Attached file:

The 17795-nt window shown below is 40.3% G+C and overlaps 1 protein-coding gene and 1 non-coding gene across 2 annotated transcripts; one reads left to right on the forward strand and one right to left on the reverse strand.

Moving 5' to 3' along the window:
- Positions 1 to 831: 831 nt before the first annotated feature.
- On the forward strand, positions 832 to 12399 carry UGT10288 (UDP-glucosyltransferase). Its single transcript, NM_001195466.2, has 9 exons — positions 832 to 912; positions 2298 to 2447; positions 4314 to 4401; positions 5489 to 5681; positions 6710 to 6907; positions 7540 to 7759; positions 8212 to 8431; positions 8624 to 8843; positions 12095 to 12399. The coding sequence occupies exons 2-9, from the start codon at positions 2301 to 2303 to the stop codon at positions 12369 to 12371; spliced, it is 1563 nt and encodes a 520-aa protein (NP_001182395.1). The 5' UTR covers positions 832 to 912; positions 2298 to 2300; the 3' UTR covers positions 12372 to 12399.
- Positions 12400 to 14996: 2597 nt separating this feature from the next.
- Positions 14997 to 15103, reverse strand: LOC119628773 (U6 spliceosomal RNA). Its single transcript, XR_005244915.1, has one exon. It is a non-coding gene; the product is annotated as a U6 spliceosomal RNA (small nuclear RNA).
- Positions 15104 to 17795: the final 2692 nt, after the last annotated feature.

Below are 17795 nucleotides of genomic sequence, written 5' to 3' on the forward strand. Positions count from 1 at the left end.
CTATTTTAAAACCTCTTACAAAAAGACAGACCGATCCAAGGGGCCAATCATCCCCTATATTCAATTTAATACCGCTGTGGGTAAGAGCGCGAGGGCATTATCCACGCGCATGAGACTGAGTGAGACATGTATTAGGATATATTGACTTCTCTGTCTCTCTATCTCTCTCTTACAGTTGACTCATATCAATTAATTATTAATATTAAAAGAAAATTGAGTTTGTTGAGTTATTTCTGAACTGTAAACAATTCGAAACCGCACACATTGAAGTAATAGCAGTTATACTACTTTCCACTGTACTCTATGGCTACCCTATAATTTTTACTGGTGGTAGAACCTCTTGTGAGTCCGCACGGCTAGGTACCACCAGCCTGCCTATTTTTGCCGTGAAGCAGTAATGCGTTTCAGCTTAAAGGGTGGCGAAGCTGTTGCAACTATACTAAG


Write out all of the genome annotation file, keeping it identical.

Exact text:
The 17795-nt window shown below is 40.3% G+C and overlaps 1 protein-coding gene and 1 non-coding gene across 2 annotated transcripts; one reads left to right on the forward strand and one right to left on the reverse strand.

Moving 5' to 3' along the window:
- Positions 1 to 831: 831 nt before the first annotated feature.
- On the forward strand, positions 832 to 12399 carry UGT10288 (UDP-glucosyltransferase). Its single transcript, NM_001195466.2, has 9 exons — positions 832 to 912; positions 2298 to 2447; positions 4314 to 4401; positions 5489 to 5681; positions 6710 to 6907; positions 7540 to 7759; positions 8212 to 8431; positions 8624 to 8843; positions 12095 to 12399. The coding sequence occupies exons 2-9, from the start codon at positions 2301 to 2303 to the stop codon at positions 12369 to 12371; spliced, it is 1563 nt and encodes a 520-aa protein (NP_001182395.1). The 5' UTR covers positions 832 to 912; positions 2298 to 2300; the 3' UTR covers positions 12372 to 12399.
- Positions 12400 to 14996: 2597 nt separating this feature from the next.
- Positions 14997 to 15103, reverse strand: LOC119628773 (U6 spliceosomal RNA). Its single transcript, XR_005244915.1, has one exon. It is a non-coding gene; the product is annotated as a U6 spliceosomal RNA (small nuclear RNA).
- Positions 15104 to 17795: the final 2692 nt, after the last annotated feature.

Below are 17795 nucleotides of genomic sequence, written 5' to 3' on the forward strand. Positions count from 1 at the left end.
CTATTTTAAAACCTCTTACAAAAAGACAGACCGATCCAAGGGGCCAATCATCCCCTATATTCAATTTAATACCGCTGTGGGTAAGAGCGCGAGGGCATTATCCACGCGCATGAGACTGAGTGAGACATGTATTAGGATATATTGACTTCTCTGTCTCTCTATCTCTCTCTTACAGTTGACTCATATCAATTAATTATTAATATTAAAAGAAAATTGAGTTTGTTGAGTTATTTCTGAACTGTAAACAATTCGAAACCGCACACATTGAAGTAATAGCAGTTATACTACTTTCCACTGTACTCTATGGCTACCCTATAATTTTTACTGGTGGTAGAACCTCTTGTGAGTCCGCACGGCTAGGTACCACCAGCCTGCCTATTTTTGCCGTGAAGCAGTAATGCGTTTCAGCTTAAAGGGTGGCGAAGCTGTTGCAACTATACTAAG